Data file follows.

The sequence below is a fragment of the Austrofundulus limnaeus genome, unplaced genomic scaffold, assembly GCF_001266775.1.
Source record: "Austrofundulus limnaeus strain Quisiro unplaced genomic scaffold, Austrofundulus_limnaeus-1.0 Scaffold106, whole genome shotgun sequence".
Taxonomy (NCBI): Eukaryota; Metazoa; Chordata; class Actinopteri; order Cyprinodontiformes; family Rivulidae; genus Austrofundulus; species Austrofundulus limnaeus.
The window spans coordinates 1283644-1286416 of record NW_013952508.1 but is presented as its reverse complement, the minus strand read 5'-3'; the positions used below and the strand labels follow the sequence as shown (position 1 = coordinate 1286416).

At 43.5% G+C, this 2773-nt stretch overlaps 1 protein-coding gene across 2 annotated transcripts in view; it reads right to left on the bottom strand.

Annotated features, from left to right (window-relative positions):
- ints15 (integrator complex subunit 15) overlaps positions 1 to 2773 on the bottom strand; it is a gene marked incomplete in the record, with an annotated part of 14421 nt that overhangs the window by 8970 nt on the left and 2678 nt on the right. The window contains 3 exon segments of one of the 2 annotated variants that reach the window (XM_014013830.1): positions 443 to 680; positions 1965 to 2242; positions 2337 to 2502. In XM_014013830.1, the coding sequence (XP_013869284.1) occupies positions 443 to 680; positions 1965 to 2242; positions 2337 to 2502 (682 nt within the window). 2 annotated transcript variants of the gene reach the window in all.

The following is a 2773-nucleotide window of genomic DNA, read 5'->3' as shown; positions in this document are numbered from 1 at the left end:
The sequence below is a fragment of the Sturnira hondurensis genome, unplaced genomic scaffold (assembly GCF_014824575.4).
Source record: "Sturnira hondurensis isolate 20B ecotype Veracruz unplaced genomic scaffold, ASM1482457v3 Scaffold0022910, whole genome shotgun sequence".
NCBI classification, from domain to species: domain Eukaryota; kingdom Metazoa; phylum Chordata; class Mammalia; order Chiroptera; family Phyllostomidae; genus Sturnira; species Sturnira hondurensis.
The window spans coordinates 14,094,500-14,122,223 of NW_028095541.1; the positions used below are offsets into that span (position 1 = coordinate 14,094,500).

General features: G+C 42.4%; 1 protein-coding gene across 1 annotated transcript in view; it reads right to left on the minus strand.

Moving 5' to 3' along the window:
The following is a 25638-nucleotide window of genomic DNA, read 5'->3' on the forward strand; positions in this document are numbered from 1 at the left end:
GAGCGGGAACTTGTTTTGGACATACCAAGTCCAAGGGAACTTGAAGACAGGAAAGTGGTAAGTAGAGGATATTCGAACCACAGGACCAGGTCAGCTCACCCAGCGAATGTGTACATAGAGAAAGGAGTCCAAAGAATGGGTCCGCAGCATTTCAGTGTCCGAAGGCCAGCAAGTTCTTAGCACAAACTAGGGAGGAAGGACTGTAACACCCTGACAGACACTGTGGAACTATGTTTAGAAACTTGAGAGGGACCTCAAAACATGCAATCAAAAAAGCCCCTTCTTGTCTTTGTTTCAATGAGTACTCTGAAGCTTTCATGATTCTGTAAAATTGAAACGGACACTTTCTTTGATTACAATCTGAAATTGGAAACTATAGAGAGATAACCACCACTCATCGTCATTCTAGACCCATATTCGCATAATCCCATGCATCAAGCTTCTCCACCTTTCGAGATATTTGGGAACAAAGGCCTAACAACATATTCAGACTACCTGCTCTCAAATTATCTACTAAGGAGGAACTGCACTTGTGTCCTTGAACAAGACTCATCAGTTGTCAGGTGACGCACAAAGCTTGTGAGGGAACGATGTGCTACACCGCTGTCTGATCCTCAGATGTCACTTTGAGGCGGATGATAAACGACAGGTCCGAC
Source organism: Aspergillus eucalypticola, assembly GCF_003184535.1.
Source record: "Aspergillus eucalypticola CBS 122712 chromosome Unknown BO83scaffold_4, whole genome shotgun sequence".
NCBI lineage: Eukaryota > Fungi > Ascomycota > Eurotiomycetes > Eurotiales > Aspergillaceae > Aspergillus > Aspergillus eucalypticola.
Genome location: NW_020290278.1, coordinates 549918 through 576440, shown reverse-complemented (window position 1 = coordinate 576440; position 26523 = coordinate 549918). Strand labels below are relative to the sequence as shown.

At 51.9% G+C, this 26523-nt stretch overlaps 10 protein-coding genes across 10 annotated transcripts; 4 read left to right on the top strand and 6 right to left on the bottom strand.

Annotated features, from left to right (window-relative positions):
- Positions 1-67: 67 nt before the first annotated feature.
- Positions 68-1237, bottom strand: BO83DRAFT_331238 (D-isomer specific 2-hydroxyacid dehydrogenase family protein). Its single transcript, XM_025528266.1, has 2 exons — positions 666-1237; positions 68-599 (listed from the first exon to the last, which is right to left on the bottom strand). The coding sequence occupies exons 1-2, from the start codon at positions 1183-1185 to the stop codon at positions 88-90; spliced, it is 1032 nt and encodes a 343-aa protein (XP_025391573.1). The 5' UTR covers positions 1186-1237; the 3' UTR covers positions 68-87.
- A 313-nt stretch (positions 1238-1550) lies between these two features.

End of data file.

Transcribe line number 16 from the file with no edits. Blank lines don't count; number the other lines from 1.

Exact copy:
GAGCGGGAACTTGTTTTGGACATACCAAGTCCAAGGGAACTTGAAGACAGGAAAGTGGTAAGTAGAGGATATTCGAACCACAGGACCAGGTCAGCTCACCCAGCGAATGTGTACATAGAGAAAGGAGTCCAAAGAATGGGTCCGCAGCATTTCAGTGTCCGAAGGCCAGCAAGTTCTTAGCACAAACTAGGGAGGAAGGACTGTAACACCCTGACAGACACTGTGGAACTATGTTTAGAAACTTGAGAGGGACCTCAAAACATGCAATCAAAAAAGCCCCTTCTTGTCTTTGTTTCAATGAGTACTCTGAAGCTTTCATGATTCTGTAAAATTGAAACGGACACTTTCTTTGATTACAATCTGAAATTGGAAACTATAGAGAGATAACCACCACTCATCGTCATTCTAGACCCATATTCGCATAATCCCATGCATCAAGCTTCTCCACCTTTCGAGATATTTGGGAACAAAGGCCTAACAACATATTCAGACTACCTGCTCTCAAATTATCTACTAAGGAGGAACTGCACTTGTGTCCTTGAACAAGACTCATCAGTTGTCAGGTGACGCACAAAGCTTGTGAGGGAACGATGTGCTACACCGCTGTCTGATCCTCAGATGTCACTTTGAGGCGGATGATAAACGACAGGTCCGAC